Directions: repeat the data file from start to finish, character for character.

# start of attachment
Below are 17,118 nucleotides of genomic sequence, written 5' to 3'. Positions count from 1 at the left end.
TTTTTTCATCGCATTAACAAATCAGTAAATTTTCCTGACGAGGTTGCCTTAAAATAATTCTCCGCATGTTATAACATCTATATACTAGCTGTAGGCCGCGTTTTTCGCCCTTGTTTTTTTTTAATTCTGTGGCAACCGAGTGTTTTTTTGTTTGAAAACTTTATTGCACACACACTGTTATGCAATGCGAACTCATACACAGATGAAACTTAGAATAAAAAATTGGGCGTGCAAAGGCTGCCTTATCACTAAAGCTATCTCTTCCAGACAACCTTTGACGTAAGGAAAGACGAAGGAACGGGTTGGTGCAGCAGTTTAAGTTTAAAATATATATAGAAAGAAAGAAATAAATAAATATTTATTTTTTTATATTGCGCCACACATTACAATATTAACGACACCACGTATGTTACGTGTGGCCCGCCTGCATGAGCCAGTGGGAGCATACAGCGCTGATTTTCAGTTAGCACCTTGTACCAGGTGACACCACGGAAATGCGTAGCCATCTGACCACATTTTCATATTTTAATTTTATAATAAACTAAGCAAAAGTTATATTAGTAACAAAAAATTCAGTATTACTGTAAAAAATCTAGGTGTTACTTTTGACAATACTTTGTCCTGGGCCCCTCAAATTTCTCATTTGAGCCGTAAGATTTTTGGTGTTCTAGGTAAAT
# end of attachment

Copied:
Below are 17,118 nucleotides of genomic sequence, written 5' to 3'. Positions count from 1 at the left end.
TTTTTTCATCGCATTAACAAATCAGTAAATTTTCCTGACGAGGTTGCCTTAAAATAATTCTCCGCATGTTATAACATCTATATACTAGCTGTAGGCCGCGTTTTTCGCCCTTGTTTTTTTTTAATTCTGTGGCAACCGAGTGTTTTTTTGTTTGAAAACTTTATTGCACACACACTGTTATGCAATGCGAACTCATACACAGATGAAACTTAGAATAAAAAATTGGGCGTGCAAAGGCTGCCTTATCACTAAAGCTATCTCTTCCAGACAACCTTTGACGTAAGGAAAGACGAAGGAACGGGTTGGTGCAGCAGTTTAAGTTTAAAATATATATAGAAAGAAAGAAATAAATAAATATTTATTTTTTTATATTGCGCCACACATTACAATATTAACGACACCACGTATGTTACGTGTGGCCCGCCTGCATGAGCCAGTGGGAGCATACAGCGCTGATTTTCAGTTAGCACCTTGTACCAGGTGACACCACGGAAATGCGTAGCCATCTGACCACATTTTCATATTTTAATTTTATAATAAACTAAGCAAAAGTTATATTAGTAACAAAAAATTCAGTATTACTGTAAAAAATCTAGGTGTTACTTTTGACAATACTTTGTCCTGGGCCCCTCAAATTTCTCATTTGAGCCGTAAGATTTTTGGTGTTCTAGGTAAAT